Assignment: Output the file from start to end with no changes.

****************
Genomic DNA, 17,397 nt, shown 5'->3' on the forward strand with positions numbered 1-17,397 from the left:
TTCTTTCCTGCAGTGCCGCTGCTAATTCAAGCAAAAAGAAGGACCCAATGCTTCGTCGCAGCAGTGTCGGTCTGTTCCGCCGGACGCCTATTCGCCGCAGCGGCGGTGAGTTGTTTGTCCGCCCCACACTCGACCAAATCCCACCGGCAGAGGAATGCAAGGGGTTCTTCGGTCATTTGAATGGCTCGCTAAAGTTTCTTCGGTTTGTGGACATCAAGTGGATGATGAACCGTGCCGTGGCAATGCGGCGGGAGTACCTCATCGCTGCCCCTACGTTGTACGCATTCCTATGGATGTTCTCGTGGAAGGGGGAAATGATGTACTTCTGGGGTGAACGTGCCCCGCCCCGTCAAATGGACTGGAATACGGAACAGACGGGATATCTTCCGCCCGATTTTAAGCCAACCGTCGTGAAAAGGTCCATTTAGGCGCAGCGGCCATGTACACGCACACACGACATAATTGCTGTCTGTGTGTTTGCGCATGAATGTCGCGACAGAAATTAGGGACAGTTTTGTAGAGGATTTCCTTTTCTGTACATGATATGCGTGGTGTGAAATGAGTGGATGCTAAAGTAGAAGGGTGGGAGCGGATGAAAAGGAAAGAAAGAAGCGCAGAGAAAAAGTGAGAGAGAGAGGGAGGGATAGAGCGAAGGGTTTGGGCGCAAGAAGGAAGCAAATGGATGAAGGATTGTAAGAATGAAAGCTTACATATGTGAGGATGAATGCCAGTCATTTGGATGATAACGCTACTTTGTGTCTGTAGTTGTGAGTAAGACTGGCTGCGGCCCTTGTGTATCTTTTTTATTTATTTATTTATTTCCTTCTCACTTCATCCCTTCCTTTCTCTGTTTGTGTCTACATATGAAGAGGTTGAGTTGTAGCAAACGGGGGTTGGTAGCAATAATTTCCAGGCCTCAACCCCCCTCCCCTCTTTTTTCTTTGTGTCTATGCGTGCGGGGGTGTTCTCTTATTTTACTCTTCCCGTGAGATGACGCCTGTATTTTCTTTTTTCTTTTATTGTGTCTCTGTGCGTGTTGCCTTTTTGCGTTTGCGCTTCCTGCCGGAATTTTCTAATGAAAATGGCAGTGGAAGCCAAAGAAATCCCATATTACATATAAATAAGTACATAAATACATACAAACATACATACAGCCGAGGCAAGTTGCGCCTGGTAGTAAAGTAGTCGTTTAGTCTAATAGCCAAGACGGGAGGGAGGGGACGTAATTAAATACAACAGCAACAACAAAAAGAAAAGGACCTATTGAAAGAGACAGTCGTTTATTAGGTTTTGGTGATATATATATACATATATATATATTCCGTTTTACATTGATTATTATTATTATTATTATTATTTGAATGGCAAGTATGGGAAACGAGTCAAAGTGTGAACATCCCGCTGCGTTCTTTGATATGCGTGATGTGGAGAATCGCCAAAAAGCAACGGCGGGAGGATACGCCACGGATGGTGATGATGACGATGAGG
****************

Genomic DNA, 17,397 nt, shown 5'->3' on the forward strand with positions numbered 1-17,397 from the left:
TTCTTTCCTGCAGTGCCGCTGCTAATTCAAGCAAAAAGAAGGACCCAATGCTTCGTCGCAGCAGTGTCGGTCTGTTCCGCCGGACGCCTATTCGCCGCAGCGGCGGTGAGTTGTTTGTCCGCCCCACACTCGACCAAATCCCACCGGCAGAGGAATGCAAGGGGTTCTTCGGTCATTTGAATGGCTCGCTAAAGTTTCTTCGGTTTGTGGACATCAAGTGGATGATGAACCGTGCCGTGGCAATGCGGCGGGAGTACCTCATCGCTGCCCCTACGTTGTACGCATTCCTATGGATGTTCTCGTGGAAGGGGGAAATGATGTACTTCTGGGGTGAACGTGCCCCGCCCCGTCAAATGGACTGGAATACGGAACAGACGGGATATCTTCCGCCCGATTTTAAGCCAACCGTCGTGAAAAGGTCCATTTAGGCGCAGCGGCCATGTACACGCACACACGACATAATTGCTGTCTGTGTGTTTGCGCATGAATGTCGCGACAGAAATTAGGGACAGTTTTGTAGAGGATTTCCTTTTCTGTACATGATATGCGTGGTGTGAAATGAGTGGATGCTAAAGTAGAAGGGTGGGAGCGGATGAAAAGGAAAGAAAGAAGCGCAGAGAAAAAGTGAGAGAGAGAGGGAGGGATAGAGCGAAGGGTTTGGGCGCAAGAAGGAAGCAAATGGATGAAGGATTGTAAGAATGAAAGCTTACATATGTGAGGATGAATGCCAGTCATTTGGATGATAACGCTACTTTGTGTCTGTAGTTGTGAGTAAGACTGGCTGCGGCCCTTGTGTATCTTTTTTATTTATTTATTTATTTCCTTCTCACTTCATCCCTTCCTTTCTCTGTTTGTGTCTACATATGAAGAGGTTGAGTTGTAGCAAACGGGGGTTGGTAGCAATAATTTCCAGGCCTCAACCCCCCTCCCCTCTTTTTTCTTTGTGTCTATGCGTGCGGGGGTGTTCTCTTATTTTACTCTTCCCGTGAGATGACGCCTGTATTTTCTTTTTTCTTTTATTGTGTCTCTGTGCGTGTTGCCTTTTTGCGTTTGCGCTTCCTGCCGGAATTTTCTAATGAAAATGGCAGTGGAAGCCAAAGAAATCCCATATTACATATAAATAAGTACATAAATACATACAAACATACATACAGCCGAGGCAAGTTGCGCCTGGTAGTAAAGTAGTCGTTTAGTCTAATAGCCAAGACGGGAGGGAGGGGACGTAATTAAATACAACAGCAACAACAAAAAGAAAAGGACCTATTGAAAGAGACAGTCGTTTATTAGGTTTTGGTGATATATATATACATATATATATATTCCGTTTTACATTGATTATTATTATTATTATTATTATTTGAATGGCAAGTATGGGAAACGAGTCAAAGTGTGAACATCCCGCTGCGTTCTTTGATATGCGTGATGTGGAGAATCGCCAAAAAGCAACGGCGGGAGGATACGCCACGGATGGTGATGATGACGATGAGG